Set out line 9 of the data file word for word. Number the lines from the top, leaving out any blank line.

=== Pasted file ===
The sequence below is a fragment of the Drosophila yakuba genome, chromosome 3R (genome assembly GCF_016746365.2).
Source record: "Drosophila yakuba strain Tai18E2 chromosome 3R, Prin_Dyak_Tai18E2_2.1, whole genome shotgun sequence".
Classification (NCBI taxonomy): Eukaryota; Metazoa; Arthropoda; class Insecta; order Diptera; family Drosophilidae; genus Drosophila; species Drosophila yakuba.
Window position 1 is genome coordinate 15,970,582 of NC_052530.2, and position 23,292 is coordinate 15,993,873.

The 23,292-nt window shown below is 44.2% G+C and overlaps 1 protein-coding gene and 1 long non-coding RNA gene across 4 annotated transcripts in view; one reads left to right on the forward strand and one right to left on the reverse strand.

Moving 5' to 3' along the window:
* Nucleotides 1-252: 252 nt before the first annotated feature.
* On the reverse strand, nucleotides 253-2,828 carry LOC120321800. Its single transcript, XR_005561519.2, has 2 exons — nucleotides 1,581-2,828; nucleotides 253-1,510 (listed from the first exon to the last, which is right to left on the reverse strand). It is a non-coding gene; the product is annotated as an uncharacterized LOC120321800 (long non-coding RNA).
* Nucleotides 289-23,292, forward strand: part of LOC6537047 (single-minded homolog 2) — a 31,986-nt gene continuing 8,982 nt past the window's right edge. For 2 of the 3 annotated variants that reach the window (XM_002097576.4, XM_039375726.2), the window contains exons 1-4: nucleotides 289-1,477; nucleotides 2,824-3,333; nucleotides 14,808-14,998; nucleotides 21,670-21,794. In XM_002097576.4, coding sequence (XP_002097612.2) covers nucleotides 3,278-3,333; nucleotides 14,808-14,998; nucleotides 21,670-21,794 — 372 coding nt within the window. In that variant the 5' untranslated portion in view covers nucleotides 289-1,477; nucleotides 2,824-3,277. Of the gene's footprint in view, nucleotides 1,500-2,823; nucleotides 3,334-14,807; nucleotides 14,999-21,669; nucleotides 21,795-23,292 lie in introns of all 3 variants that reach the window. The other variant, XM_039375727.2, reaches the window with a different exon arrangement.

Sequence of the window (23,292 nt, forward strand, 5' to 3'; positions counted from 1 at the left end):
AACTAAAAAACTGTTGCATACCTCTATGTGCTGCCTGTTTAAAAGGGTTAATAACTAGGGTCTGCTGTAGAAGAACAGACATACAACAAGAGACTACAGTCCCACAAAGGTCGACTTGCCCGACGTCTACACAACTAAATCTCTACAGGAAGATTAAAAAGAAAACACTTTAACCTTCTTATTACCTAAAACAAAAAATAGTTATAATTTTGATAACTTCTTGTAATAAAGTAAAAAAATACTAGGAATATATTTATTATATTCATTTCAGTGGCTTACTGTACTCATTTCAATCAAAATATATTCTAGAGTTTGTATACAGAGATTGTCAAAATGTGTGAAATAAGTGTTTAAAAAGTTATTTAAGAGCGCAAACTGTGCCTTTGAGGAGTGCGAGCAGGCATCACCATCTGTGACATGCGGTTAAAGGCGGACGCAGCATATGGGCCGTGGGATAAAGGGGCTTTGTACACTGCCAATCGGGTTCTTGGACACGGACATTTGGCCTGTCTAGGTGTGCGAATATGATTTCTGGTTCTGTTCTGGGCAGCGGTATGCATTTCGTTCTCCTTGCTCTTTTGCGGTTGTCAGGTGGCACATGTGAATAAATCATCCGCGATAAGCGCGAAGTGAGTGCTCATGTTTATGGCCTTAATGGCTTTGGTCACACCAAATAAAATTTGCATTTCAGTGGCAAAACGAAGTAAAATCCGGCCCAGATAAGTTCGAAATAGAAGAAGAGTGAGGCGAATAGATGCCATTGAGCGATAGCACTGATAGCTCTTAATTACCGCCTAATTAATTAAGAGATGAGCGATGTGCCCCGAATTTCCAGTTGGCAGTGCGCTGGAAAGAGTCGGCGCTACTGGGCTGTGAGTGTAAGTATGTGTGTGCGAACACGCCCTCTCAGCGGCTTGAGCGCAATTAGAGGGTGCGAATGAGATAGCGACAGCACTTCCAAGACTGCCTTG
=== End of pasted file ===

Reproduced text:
* Nucleotides 289-23,292, forward strand: part of LOC6537047 (single-minded homolog 2) — a 31,986-nt gene continuing 8,982 nt past the window's right edge. For 2 of the 3 annotated variants that reach the window (XM_002097576.4, XM_039375726.2), the window contains exons 1-4: nucleotides 289-1,477; nucleotides 2,824-3,333; nucleotides 14,808-14,998; nucleotides 21,670-21,794. In XM_002097576.4, coding sequence (XP_002097612.2) covers nucleotides 3,278-3,333; nucleotides 14,808-14,998; nucleotides 21,670-21,794 — 372 coding nt within the window. In that variant the 5' untranslated portion in view covers nucleotides 289-1,477; nucleotides 2,824-3,277. Of the gene's footprint in view, nucleotides 1,500-2,823; nucleotides 3,334-14,807; nucleotides 14,999-21,669; nucleotides 21,795-23,292 lie in introns of all 3 variants that reach the window. The other variant, XM_039375727.2, reaches the window with a different exon arrangement.